Her daughter, Brittany Smith, had voiced similar feelings in the updated 2017 version of Poor Kids. Like her mother, she didn’t want her own children growing up poor.
The 17-year-old was supposed to start 11th grade in September. She dreams of college and moving “somewhere far,” ideally New York, to become a photographer. But for now, she’s pausing school to raise her first child, Odin, who was born in August.
“My Dad was pretty mad at first, but he got over it,” she said. “He just told me that he was really, really disappointed in me.”
Still, Brittany Smith says she’s happy as a mother and wants people to know, “I’m stronger than I look.”
Josh Smith admits the baby has brought back a measure of joy following Roger’s death. “We lost one and then gained one,” he said.
“I want to make something of myself”
In Chicago, 21-year-old Johnny Davis is also adjusting to life as a new parent. His son Jayden was born in late November.
Poor Kids first profiled Davis at age 14, intent on a future playing football. After the film aired in 2012, Davis chased his dream to Florida. There, the aspiring athlete says he “started hanging out with the wrong people” and landed in jail.
“By me getting myself in a little trouble down there, it derailed my chances of me ending up in a really good school,” Davis said. “It played a major factor in my recruiting process.”
Davis now lives in Chicago with his grandmother, trying to refocus on school. He wants to study kinesiology and become a personal trainer. And he’s not giving up on football.
“I figure if you want something bad enough, there’s no reason in quitting,” he said. “If it’s just not for me, then at that point – then that’s when it’ll be realized. But so far it hasn’t sunk in and I feel honestly this is something that I can end up doing for the rest of my life. It’s just that I got to hustle. Maybe I need to apply myself a little more.”
Davis still keeps in touch with his parents and little sister, Jasmine Willis. Now 18, Willis is home-schooled and on track to graduate next year. She wants to go to college, then law school. As a self-described “argumentative person,” Willis trusts she’ll make an excellent lawyer.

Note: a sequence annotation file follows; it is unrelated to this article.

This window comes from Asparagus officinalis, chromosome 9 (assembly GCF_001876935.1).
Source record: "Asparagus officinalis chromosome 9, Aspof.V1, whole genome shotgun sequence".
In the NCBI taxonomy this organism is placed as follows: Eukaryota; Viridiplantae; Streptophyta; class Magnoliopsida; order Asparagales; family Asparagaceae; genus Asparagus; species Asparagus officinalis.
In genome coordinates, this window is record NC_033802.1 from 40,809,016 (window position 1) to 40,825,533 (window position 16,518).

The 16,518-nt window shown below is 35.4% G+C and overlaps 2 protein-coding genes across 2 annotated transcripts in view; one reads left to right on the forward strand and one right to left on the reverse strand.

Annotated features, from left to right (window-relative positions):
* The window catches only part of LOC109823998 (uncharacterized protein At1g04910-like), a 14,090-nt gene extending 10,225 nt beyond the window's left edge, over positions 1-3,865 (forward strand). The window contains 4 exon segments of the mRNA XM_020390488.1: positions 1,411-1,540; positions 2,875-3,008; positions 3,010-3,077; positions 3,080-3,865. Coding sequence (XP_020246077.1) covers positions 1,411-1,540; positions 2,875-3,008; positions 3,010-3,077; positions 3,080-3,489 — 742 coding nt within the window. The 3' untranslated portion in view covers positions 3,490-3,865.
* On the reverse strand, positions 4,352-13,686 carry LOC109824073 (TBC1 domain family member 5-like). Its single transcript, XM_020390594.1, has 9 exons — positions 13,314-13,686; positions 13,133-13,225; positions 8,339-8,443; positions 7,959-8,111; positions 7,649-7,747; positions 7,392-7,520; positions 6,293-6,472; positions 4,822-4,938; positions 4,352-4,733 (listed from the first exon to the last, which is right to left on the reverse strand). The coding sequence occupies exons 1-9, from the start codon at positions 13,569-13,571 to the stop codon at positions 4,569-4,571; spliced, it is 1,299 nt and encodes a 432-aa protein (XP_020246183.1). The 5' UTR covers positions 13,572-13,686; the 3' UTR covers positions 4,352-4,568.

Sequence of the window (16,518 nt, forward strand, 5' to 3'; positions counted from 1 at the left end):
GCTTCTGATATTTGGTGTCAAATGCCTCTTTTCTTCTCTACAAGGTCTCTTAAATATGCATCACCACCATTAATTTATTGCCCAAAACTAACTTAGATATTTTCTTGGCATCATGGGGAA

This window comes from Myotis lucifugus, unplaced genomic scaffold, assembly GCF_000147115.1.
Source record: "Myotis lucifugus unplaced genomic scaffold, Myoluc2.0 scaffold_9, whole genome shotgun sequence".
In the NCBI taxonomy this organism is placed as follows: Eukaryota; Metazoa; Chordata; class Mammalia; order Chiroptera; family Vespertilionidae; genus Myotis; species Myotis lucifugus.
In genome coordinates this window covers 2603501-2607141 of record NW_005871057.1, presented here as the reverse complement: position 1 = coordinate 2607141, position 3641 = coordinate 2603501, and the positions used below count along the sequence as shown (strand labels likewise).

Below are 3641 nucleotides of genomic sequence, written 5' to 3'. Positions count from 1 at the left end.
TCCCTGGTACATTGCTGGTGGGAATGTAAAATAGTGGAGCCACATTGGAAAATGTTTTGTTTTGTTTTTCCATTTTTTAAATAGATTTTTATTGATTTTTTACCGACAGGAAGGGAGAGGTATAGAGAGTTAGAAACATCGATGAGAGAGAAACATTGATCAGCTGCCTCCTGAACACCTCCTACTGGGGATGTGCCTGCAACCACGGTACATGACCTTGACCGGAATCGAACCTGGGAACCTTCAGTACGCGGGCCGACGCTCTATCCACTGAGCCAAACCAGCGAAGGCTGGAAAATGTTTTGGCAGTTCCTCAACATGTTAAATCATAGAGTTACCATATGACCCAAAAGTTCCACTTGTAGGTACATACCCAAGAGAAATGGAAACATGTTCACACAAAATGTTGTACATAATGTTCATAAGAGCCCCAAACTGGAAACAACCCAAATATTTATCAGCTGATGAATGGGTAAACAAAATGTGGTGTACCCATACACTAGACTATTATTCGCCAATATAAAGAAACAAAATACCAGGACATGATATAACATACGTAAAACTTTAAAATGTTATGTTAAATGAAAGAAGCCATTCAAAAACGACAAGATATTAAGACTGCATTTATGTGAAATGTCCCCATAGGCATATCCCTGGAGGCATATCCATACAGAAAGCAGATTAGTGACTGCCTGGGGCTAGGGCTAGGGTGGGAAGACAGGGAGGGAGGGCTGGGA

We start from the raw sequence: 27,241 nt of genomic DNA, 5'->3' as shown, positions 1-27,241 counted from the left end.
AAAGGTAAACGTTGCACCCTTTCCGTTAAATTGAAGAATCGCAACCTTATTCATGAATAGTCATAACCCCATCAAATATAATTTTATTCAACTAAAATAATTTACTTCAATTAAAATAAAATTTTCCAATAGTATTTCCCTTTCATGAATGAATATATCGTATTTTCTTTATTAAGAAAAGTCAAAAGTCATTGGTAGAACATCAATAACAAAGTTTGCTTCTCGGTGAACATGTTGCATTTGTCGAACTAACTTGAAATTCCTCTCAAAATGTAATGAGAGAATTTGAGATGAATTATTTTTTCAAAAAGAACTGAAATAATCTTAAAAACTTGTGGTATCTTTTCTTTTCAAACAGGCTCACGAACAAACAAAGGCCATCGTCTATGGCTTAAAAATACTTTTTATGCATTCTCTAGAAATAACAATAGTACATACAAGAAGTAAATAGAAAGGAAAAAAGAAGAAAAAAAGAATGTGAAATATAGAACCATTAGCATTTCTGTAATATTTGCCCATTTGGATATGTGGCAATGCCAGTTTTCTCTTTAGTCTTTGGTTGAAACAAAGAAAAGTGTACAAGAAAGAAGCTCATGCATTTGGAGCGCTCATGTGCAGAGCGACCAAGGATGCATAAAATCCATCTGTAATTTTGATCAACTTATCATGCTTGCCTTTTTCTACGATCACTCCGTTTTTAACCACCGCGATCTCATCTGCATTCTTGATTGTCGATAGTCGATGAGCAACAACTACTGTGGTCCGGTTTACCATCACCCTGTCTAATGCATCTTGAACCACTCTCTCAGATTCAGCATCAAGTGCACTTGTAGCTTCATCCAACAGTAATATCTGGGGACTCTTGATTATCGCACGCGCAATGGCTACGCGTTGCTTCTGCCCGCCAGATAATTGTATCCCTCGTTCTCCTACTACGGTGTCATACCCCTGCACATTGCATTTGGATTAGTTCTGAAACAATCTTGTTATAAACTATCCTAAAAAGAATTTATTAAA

“I just want a career. I want to make something of myself,” she said. “I don’t feel like anyone can tell me what I can and can’t do.”
She remembers the first time her face appeared on Poor Kids, on a communal television at the Salvation Army where she lived in 2012 with her parents and three siblings. In the documentary, an 11-year-old Willis describes watching other people walk into their houses – and wishing she, too, “had a house like those people.”
She has re-watched the scene three or four times since. As a young woman, Willis still wants the same thing. She’s currently living with her parents in a rental home. Across the street, a house has been sitting vacant for months.
“I look at it every day and nobody’s in it,” said her father, Thomas Willis. “I just look and say, what a waste.”
Like his daughter, he dreams of a permanent home. The idea germinated more than 25 years ago, before his children were born. At the time, he was making money painting houses in an old Chicago neighborhood. One stood out.
“It was really, really white – like pure crystal white with burgundy trim,” he recalled. “And I was younger then and it never left my mind. And I said, ‘I want a house like that one day.’”
He still works in building maintenance, fixing other people’s homes, most recently at an apartment complex that also employed his wife. Together, they were doing well and saving for a mobile home.
Earlier this year, the complex sold to a new owner and the couple lost their jobs in the process. That day, Thomas Willis cried. He calls poverty “the beast,” tormenting people who live in poverty with endless anxiety. And the beast was back.
“That’s something that you tried to put in the back of the closet, in the back of your mind and you don’t ever want to think about struggling so severely,” he said. “We’ve gotta go back to that beast again.”
The father-of-four is now working odd jobs at restaurants. When work is steady, he can save about $150 per month. He has his eye on a run-down mobile home that costs just over $3,000.
“And I would work on it until it was fixed up and suitable for us to call home,” he said. “That’s the only vision that you have as a parent, as a father, a husband – we’re finally home. I cannot wait until God releases us from this torment.”
“You Have to Believe It Can Be Better”
Poor Kids filmmaker Jezza Neumann has watched the families’ lives unfold in a rollercoaster of social media posts and occasional calls. He mourned Roger’s death, rooted for Johnny during football tryouts, and worried about Brittany after she shared news of her pregnancy.
When he revisited the families to update the film in 2017, Neumann said he realized they still faced many of the same challenges.
Children born into low-income families are more likely to experience poverty in adulthood than those who don’t grow up poor, according to the National Center for Children in Poverty. The research center also found that black children are more likely to be poor than white children.
Moreover, families living in poverty move more often, switching between school districts that are usually underfunded. At home, they have fewer educational resources, coupled with higher levels of stress.
Over the years, Neumann has received countless emails and phone calls from people who have launched community charities inspired by Poor Kids, amounting to “quite a lot of change on a much bigger scale than you would at first think.”
“You have to believe it can be better,” he said. “If you didn’t believe it could be better, you might as well just give up now.”
For information on making contributions to support children feaured in the film, visit the Aletheia Foundation.